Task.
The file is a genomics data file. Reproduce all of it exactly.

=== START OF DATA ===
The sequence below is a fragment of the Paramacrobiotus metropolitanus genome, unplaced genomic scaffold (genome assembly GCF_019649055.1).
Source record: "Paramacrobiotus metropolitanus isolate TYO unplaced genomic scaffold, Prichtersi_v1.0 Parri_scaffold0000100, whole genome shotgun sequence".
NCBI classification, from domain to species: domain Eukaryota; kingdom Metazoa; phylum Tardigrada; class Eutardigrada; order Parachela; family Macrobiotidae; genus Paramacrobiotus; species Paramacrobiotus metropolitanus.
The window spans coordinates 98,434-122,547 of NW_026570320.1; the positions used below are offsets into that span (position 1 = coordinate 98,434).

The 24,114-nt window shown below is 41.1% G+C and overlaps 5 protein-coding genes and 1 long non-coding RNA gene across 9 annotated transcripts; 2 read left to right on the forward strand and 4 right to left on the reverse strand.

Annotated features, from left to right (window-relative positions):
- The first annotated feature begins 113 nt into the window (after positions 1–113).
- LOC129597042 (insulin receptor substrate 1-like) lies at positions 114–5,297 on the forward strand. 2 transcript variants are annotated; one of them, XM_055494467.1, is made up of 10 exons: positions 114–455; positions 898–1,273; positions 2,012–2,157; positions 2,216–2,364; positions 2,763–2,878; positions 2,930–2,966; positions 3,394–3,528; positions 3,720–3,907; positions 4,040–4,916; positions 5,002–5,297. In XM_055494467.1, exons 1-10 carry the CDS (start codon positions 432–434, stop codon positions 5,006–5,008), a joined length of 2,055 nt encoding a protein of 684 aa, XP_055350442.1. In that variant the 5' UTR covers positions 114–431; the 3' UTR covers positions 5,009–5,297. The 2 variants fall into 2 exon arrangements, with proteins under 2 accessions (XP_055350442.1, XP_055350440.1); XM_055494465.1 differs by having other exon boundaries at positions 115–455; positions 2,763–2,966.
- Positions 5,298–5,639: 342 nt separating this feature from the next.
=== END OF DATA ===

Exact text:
The sequence below is a fragment of the Paramacrobiotus metropolitanus genome, unplaced genomic scaffold (genome assembly GCF_019649055.1).
Source record: "Paramacrobiotus metropolitanus isolate TYO unplaced genomic scaffold, Prichtersi_v1.0 Parri_scaffold0000100, whole genome shotgun sequence".
NCBI classification, from domain to species: domain Eukaryota; kingdom Metazoa; phylum Tardigrada; class Eutardigrada; order Parachela; family Macrobiotidae; genus Paramacrobiotus; species Paramacrobiotus metropolitanus.
The window spans coordinates 98,434-122,547 of NW_026570320.1; the positions used below are offsets into that span (position 1 = coordinate 98,434).

The 24,114-nt window shown below is 41.1% G+C and overlaps 5 protein-coding genes and 1 long non-coding RNA gene across 9 annotated transcripts; 2 read left to right on the forward strand and 4 right to left on the reverse strand.

Annotated features, from left to right (window-relative positions):
- The first annotated feature begins 113 nt into the window (after positions 1–113).
- LOC129597042 (insulin receptor substrate 1-like) lies at positions 114–5,297 on the forward strand. 2 transcript variants are annotated; one of them, XM_055494467.1, is made up of 10 exons: positions 114–455; positions 898–1,273; positions 2,012–2,157; positions 2,216–2,364; positions 2,763–2,878; positions 2,930–2,966; positions 3,394–3,528; positions 3,720–3,907; positions 4,040–4,916; positions 5,002–5,297. In XM_055494467.1, exons 1-10 carry the CDS (start codon positions 432–434, stop codon positions 5,006–5,008), a joined length of 2,055 nt encoding a protein of 684 aa, XP_055350442.1. In that variant the 5' UTR covers positions 114–431; the 3' UTR covers positions 5,009–5,297. The 2 variants fall into 2 exon arrangements, with proteins under 2 accessions (XP_055350442.1, XP_055350440.1); XM_055494465.1 differs by having other exon boundaries at positions 115–455; positions 2,763–2,966.
- Positions 5,298–5,639: 342 nt separating this feature from the next.